Thursday, November 15, 2012

Waiting for weather

Pretty soon, hopefully, we'll be out of email contact for several weeks. At the moment we are waiting in McMurdo for a flight to Wais Divide and then on to the PIG (Pine Island Glacier). Yesterday we tried. After a 3 hour flight, we circled for two more hours trying to land. But the weather just wouldn't clear. At 3 AM we were back after 8.5 hours in the air. Gruesome.

The scale of this undertaking is quite daunting. The distance from McMurdo to PIG is about 2,400 km. That's similar to the distance from Seattle to the Twin Cities, or Madrid to Oslo. The flight will actually carry us across the date line, but we will probably not adjust our time to stay synchronized with McMurdo. We have 24 hours of sunlight now, so it doesn't matter too much.

Wednesday, November 14, 2012

The migration to the South

I feel like the Arctic Tern that migrates from the Arctic summer all the way to the Antarctic every year. Although the birds do it under their own power, while I got here through a long and complicated series of flights: Fairbanks - Seattle - Los Angeles - Sydney (in an Airbus A-380) - Christchurch (New Zealand). In Christchurch we get outfitted with cold weather gear and then on to McMurdo (Antarctica) via military transport with a C-17.

A high rise building in Christchurch is being demolished

Christchurch suffered a terrible sequence of earthquakes, the most damaging of which killed over 100 people about 2.5 years ago. Downtown Christchurch is still mostly inaccessible, and buildings that are structurally damaged are still being demolished, before new ones can go up. After all this time, lots of the damage is still obvious and it will take a long time until things are entirely back to normal. The city still experiences after shocks, but they have now gotten less powerful and people are hoping that the worst is over. Once in McMurdo, we go through a series of training, and then it's out to the field site. We are trying to get to Pine Island Glacier (known as PIG). The transport is by military C-130 Hercules airplanes. These are the only Herc's that operate on skis and can land way out on the Antarctic Ice Sheet. They are also the main way of supplying fuel to South Pole Station. Currently we are waiting for weather on the ice to improve, so we can get out and start drilling. We are planning to drill a hole through the PIG ice shelf and put instruments in the ocean underneath to quantify the amount of melting.

The C130 Herc airplane on wheel-skis on a sea ice runway

Dale is ready to drill, but we have to wait for better weather on the ice

Thursday, September 13, 2012

LeConte Glacier

This fall I had an opportunity to go back to LeConte Glacier in Southeast Alaska. LeConte Glacier can be accessed from the fishing town of Petersburg, which was founded by Norwegian fishermen, supposedly because of the ready availability of glacier ice for cooling.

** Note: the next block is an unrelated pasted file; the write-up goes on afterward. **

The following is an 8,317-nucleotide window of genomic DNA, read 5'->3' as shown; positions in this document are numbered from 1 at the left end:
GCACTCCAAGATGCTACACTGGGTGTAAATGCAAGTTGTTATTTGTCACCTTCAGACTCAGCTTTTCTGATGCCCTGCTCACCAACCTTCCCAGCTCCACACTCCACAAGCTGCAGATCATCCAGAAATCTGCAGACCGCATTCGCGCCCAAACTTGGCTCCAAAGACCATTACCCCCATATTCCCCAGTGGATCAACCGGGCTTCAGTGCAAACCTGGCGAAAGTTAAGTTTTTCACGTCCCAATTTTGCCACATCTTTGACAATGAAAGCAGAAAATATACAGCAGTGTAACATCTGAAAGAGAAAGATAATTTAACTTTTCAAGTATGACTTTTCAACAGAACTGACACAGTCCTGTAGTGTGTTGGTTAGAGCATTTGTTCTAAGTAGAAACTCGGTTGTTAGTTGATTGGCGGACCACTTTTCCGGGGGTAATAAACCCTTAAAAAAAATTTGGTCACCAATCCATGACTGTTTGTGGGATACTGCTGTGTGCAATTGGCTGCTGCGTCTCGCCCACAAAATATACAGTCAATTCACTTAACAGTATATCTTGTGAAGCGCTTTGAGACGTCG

Sea lions relaxing in Petersburg's harbor
LeConte Glacier is the southernmost tidewater glacier in the northern hemisphere. I have been lucky to be able to go to some of the more spectacular places on Earth (at least as far as ice goes), but LeConte might trump them all.

At the entrance of LeConte Bay

LeConte Glacier, at the head of a narrow fjord

The glacier from our camp site
LeConte Glacier comes out of the Stikine Icefield, which hosts some spectacular peaks. Most notable is Devils Thumb, which features in Jon Krakauer's book 'Into the Wild'. It is a notoriously difficult climb, because it is exposed to so much bad weather.
LeConte Glacier with Devils Thumb
The spectacular scenery here comes at a price, and rainy and cold days are the rule.



The reason for our work lies in the fact that LeConte Glacier was the site where a study by Roman Motyka has found that significant amounts of melting occur at the base of the glacier by warm ocean water. We have wanted to follow up this 2003 study for many years, but have been unsuccessful with funding. Due to a recent generous grant from the Gordon and Betty Moore Foundation, we were finally able to repeat this interesting work.

The boat, lost among ice bergs
While one crew was doing oceanography off a small boat, we were at a camp, measuring ice flow with a fancy new radar, and recording calving with timelapse photography.



Some glacial geology: Striations carved into the bedrock by the glacier

Monday, September 3, 2012

It's winter on Black Rapids Glacier

Lee and I wrapped up a successful season on Black Rapids Glacier. We removed all summer instrumentation and beefed up the three GPS that are staying for the winter with high capacity batteries. The trip started with bad weather and new snow on the glacier, but it quickly turned into beautiful fall weather. But there is no mistaking it: winter is on the way, and a thin layer of fresh powder was coating the surface.


A view of the landslides that hit the glacier during the November 2002 Denali Fault earthquake. The coating of rocks insulates the ice from most melt. The clean ice continues to melt, however, resulting in an increasing height difference between ice and rock.


Saturday, August 18, 2012

Pulling out of Nuuk